Stage 1 would be the introduction of basic attacks to use. We want to teach the purpose of the attacks and how they should be used. Typically, the extent that a fighting game tutorial teaches you is that the buttons exist and, in trials, that some of them can be used in combos. For this level, we may want to only allow certain moves to work. Many other games don’t allow the full moveset of characters for the purpose of funnelling the learning experience. Game designers typically want the player to master the basics before moving on to advanced tactics.

We can design a level with some combat and allow players to beat up on some enemies. The enemies will be designed to teach the effectiveness of certain attacks. For this story beat, we can have Ryu or Ken weakened from a battle so that the character can only use certain normal moves.

  • Slow enemies for jabs
  • Strong close range enemies for pokes
  • Fast jumping enemies for anti-airs
  • Flying/jumping enemies for jumping attacks
  • Heavy attack for anyone if they do something unsafe

The end of this level would have a weaker version of the boss character (Dictator). The story could be that the boss is revealed to be a psychic projection. To help with identifying which moves to use, Dictator would also use the moves that all the enemies in the level used with similar properties. This makes a 1 to 1 connection about using moves in the right contexts against a standard versus mode opponent.


Stage 2 (Zoning)

Stage 2 would introduce projectiles and long-range zoning into the mix. This lesson is meant to give the player a taste of other game plans to use and play with.

The level can be designed to make the player defend an objective to be able to proceed. Waves of enemies can be designed so that the best strategy is to stay near the objective and use long ranged attacks. The story could be that the zoning type heroes are recruited to help protect a base. There could be different levels of difficulty of enemies that try to get around projectiles in various ways.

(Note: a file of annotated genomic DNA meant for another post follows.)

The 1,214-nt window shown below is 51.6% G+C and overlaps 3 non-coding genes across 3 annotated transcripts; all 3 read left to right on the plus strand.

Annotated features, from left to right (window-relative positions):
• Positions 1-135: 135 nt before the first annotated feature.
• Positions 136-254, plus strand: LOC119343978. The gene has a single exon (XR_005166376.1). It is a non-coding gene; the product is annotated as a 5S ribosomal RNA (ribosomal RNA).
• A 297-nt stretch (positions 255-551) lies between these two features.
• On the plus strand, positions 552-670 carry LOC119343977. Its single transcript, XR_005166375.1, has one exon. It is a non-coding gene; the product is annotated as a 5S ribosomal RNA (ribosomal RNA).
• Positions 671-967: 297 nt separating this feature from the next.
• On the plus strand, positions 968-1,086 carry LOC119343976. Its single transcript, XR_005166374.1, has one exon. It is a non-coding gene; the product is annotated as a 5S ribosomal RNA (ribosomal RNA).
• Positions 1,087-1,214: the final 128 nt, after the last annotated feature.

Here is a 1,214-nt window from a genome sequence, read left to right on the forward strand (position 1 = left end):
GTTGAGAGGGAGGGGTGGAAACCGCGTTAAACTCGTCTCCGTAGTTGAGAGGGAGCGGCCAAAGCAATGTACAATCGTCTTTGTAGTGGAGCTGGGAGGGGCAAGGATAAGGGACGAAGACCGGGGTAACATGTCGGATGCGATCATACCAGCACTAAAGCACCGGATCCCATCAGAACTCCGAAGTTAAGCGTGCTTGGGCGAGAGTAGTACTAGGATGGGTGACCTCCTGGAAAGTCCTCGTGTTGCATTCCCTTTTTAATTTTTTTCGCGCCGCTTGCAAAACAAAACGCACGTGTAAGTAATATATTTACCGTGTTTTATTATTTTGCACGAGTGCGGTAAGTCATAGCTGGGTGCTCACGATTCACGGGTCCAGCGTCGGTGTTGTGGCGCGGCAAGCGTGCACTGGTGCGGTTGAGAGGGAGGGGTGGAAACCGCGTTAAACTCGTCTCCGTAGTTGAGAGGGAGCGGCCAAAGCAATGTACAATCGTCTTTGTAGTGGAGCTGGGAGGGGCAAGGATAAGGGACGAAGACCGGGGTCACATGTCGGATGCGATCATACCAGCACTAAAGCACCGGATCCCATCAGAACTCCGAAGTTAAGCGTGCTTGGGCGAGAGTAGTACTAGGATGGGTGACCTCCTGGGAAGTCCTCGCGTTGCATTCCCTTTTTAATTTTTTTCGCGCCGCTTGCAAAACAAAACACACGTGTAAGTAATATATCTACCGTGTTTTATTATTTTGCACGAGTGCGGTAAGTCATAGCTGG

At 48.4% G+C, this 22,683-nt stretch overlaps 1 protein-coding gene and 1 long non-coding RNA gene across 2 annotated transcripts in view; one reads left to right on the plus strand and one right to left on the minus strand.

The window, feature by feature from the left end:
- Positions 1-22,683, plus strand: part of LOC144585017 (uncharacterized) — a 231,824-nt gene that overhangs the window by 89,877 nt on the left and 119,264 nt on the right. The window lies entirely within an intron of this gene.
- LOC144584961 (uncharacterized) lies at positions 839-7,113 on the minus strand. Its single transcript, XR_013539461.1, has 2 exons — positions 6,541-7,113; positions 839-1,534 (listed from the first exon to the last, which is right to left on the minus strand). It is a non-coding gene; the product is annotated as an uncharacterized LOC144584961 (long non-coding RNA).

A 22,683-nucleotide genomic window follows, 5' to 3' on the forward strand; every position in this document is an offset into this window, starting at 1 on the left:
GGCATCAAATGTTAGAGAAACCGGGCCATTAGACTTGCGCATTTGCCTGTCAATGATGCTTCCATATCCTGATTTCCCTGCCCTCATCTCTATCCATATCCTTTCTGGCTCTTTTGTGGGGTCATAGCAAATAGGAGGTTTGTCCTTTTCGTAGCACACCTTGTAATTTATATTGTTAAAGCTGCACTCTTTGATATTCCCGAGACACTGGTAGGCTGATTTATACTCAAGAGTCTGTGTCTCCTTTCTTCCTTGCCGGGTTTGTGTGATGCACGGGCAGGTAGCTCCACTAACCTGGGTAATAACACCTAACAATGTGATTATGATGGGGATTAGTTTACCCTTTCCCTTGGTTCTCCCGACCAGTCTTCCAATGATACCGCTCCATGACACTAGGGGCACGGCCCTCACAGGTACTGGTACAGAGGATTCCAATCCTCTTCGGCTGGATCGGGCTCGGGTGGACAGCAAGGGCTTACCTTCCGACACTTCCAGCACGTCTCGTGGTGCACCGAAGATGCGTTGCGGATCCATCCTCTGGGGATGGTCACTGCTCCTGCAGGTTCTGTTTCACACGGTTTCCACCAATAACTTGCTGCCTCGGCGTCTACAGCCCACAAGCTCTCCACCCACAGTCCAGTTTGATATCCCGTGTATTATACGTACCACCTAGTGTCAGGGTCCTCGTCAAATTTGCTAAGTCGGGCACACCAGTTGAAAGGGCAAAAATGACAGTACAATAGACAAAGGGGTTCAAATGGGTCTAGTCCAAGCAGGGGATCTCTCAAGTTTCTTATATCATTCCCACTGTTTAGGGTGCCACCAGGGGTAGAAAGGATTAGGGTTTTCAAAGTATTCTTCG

• Easy enemy – stays grounded moving along
  • Medium enemy – jumps every now and again and should be anti-aired
  • Hard rushdown enemy – has EX armored skills to bypass 1-hit projectiles
  • Hard zoner enemy – throws out 1-hit projectiles and stays back as well

This level could also introduce the meter system to include EX moves. This inclusion would be a fun tool for the player to start using to creatively deal with different situations on this stage. The boss of this stage could be a rushdown character like Boxer that needs to get in but also has anti-projectile tools. Boxer will be more prone to play more expertly when his life is getting low (e.g. jumping at the right distances, using EX moves). If the player is struggling with the boss, there could be moments where the character maybe has a Shounen anime-style flashback and remembers what they were taught about this situation. The end of this match could introduce the concept of supers by having the player input the super on a dizzied Boxer.


Stage 3 (Combos)

Stage 3 would introduce the concept of combos. The lesson that we want to teach is execution and recognizing opportunities to use combos. This stage could also indirectly teach input buffering. This stage helps to ramp up the difficulty as the player becomes more familiar with the system and is more ready to pull off combos.

Before the level starts, there would be a combo trial section to help learn the easy bread ‘n’ butter combos first. I’d let the player be able to skip this portion at their own peril, but make it available to access again if they need to. The combos taught would be for the following situations:

  • Easy hit confirmable combo (e.g. combo from light normals)
  • Jump in combo (e.g. jump in fierce > stand fierce > Tatsu)
  • Safe combo from poke (e.g. low forward >EX/regular fireball)
  • Easy combo into super (e.g. crouch fierce > fireball > Shinku Hadouken)

The level can be designed again like a side-scroller beat ‘em up like Stage 1. The enemies for this stage won’t take decent damage unless they are hit by a combo. To alleviate the pressure to do combos with a moving target, we can incorporate an enemy stun mechanic. The enemy would have a stun bar that builds on hit, so if the player can choose to stun an enemy and do their combo on the non-moving target. The tougher enemies could be more resistant to the stun, thereby needing to do raw combos and hit confirms.